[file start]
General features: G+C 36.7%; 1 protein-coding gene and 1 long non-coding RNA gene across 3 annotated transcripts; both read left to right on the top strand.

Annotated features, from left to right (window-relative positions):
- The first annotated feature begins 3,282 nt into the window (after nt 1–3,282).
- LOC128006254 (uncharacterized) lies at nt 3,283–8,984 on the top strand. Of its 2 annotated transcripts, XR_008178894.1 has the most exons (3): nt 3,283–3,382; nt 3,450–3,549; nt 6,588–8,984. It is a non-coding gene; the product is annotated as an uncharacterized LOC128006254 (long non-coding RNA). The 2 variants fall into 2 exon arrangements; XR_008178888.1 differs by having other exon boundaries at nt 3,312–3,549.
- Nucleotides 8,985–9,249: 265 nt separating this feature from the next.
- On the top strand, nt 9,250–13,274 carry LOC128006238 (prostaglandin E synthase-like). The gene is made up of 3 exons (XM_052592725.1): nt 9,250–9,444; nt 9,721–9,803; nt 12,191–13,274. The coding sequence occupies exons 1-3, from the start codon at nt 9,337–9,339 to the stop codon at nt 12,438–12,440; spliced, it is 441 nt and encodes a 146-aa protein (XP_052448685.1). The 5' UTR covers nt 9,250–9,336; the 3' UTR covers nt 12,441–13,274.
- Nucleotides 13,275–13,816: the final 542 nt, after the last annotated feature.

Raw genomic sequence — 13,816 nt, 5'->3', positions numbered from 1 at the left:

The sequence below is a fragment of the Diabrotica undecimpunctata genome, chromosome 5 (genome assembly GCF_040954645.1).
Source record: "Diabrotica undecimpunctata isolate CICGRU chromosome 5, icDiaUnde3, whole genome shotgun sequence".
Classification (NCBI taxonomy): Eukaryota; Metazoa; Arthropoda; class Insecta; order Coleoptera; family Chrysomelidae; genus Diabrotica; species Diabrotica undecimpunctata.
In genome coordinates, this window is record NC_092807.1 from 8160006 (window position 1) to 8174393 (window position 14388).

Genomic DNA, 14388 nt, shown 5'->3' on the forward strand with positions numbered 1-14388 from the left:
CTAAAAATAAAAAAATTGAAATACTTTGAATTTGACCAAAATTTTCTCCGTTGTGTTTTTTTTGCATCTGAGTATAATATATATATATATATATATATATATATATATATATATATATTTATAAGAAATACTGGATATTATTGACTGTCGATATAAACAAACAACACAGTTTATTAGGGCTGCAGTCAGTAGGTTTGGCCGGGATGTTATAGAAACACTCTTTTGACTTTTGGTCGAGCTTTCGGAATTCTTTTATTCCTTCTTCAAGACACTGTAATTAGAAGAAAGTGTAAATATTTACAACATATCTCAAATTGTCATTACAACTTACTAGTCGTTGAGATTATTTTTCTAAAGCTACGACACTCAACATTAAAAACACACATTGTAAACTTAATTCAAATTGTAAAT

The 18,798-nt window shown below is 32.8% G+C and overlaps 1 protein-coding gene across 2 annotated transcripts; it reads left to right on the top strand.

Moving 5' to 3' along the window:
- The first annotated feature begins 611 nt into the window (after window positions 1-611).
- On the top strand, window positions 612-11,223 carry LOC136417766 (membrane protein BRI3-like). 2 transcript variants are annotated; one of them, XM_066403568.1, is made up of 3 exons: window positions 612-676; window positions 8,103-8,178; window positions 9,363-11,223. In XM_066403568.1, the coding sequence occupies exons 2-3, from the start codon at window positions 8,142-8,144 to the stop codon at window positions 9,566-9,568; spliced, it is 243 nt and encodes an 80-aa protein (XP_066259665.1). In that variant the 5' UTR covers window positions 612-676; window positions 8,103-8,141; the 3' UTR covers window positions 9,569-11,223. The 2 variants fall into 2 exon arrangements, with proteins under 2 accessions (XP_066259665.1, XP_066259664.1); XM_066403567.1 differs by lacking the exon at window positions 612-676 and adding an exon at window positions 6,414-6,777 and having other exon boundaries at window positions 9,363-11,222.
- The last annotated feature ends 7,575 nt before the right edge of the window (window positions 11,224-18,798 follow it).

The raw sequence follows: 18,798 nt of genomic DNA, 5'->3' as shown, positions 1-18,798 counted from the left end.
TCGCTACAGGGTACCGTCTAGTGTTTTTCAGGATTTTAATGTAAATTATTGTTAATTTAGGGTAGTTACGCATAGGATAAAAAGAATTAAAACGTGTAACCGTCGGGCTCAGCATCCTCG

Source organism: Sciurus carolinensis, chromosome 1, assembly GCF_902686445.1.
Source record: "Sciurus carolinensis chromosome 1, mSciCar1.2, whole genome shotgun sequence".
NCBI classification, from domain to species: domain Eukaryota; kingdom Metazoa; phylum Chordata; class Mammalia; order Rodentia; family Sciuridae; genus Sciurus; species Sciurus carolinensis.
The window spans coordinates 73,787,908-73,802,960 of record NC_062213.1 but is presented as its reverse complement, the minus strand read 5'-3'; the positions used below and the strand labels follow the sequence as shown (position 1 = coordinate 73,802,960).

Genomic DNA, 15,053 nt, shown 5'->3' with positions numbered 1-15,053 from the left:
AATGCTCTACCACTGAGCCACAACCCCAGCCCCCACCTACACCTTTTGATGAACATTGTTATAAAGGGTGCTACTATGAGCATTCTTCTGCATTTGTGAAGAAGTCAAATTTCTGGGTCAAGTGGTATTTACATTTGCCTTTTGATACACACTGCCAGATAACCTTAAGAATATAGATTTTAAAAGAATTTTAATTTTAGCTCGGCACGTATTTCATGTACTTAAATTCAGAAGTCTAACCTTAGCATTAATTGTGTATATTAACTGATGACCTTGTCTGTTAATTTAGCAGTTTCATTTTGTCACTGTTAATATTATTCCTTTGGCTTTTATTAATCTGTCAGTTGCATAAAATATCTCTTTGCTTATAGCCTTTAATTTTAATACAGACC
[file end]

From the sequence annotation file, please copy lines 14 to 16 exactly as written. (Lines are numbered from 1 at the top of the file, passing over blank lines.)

CTAAAAATAAAAAAATTGAAATACTTTGAATTTGACCAAAATTTTCTCCGTTGTGTTTTTTTTGCATCTGAGTATAATATATATATATATATATATATATATATATATATATATATATTTATAAGAAATACTGGATATTATTGACTGTCGATATAAACAAACAACACAGTTTATTAGGGCTGCAGTCAGTAGGTTTGGCCGGGATGTTATAGAAACACTCTTTTGACTTTTGGTCGAGCTTTCGGAATTCTTTTATTCCTTCTTCAAGACACTGTAATTAGAAGAAAGTGTAAATATTTACAACATATCTCAAATTGTCATTACAACTTACTAGTCGTTGAGATTATTTTTCTAAAGCTACGACACTCAACATTAAAAACACACATTGTAAACTTAATTCAAATTGTAAAT

The 18,798-nt window shown below is 32.8% G+C and overlaps 1 protein-coding gene across 2 annotated transcripts; it reads left to right on the top strand.

Moving 5' to 3' along the window: